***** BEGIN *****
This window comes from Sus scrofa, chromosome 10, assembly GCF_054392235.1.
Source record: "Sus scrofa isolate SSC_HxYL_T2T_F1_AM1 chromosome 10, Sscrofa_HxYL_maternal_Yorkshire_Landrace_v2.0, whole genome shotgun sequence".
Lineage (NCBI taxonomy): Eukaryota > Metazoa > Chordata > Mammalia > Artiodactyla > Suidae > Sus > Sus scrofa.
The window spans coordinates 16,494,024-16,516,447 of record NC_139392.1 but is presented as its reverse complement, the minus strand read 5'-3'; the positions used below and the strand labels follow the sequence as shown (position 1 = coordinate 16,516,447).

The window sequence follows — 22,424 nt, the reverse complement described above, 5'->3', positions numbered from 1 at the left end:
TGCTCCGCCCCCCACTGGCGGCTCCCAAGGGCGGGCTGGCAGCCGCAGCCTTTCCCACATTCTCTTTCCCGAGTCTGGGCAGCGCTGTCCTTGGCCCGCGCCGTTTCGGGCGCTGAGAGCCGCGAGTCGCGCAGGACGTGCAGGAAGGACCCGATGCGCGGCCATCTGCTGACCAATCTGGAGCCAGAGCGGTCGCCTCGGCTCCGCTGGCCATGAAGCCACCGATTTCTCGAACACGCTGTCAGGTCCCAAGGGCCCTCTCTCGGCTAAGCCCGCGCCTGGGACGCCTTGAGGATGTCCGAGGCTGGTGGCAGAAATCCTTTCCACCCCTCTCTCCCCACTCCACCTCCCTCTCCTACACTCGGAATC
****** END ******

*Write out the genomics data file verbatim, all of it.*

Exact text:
This window comes from Sus scrofa, chromosome 10, assembly GCF_054392235.1.
Source record: "Sus scrofa isolate SSC_HxYL_T2T_F1_AM1 chromosome 10, Sscrofa_HxYL_maternal_Yorkshire_Landrace_v2.0, whole genome shotgun sequence".
Lineage (NCBI taxonomy): Eukaryota > Metazoa > Chordata > Mammalia > Artiodactyla > Suidae > Sus > Sus scrofa.
The window spans coordinates 16,494,024-16,516,447 of record NC_139392.1 but is presented as its reverse complement, the minus strand read 5'-3'; the positions used below and the strand labels follow the sequence as shown (position 1 = coordinate 16,516,447).

The window sequence follows — 22,424 nt, the reverse complement described above, 5'->3', positions numbered from 1 at the left end:
TGCTCCGCCCCCCACTGGCGGCTCCCAAGGGCGGGCTGGCAGCCGCAGCCTTTCCCACATTCTCTTTCCCGAGTCTGGGCAGCGCTGTCCTTGGCCCGCGCCGTTTCGGGCGCTGAGAGCCGCGAGTCGCGCAGGACGTGCAGGAAGGACCCGATGCGCGGCCATCTGCTGACCAATCTGGAGCCAGAGCGGTCGCCTCGGCTCCGCTGGCCATGAAGCCACCGATTTCTCGAACACGCTGTCAGGTCCCAAGGGCCCTCTCTCGGCTAAGCCCGCGCCTGGGACGCCTTGAGGATGTCCGAGGCTGGTGGCAGAAATCCTTTCCACCCCTCTCTCCCCACTCCACCTCCCTCTCCTACACTCGGAATC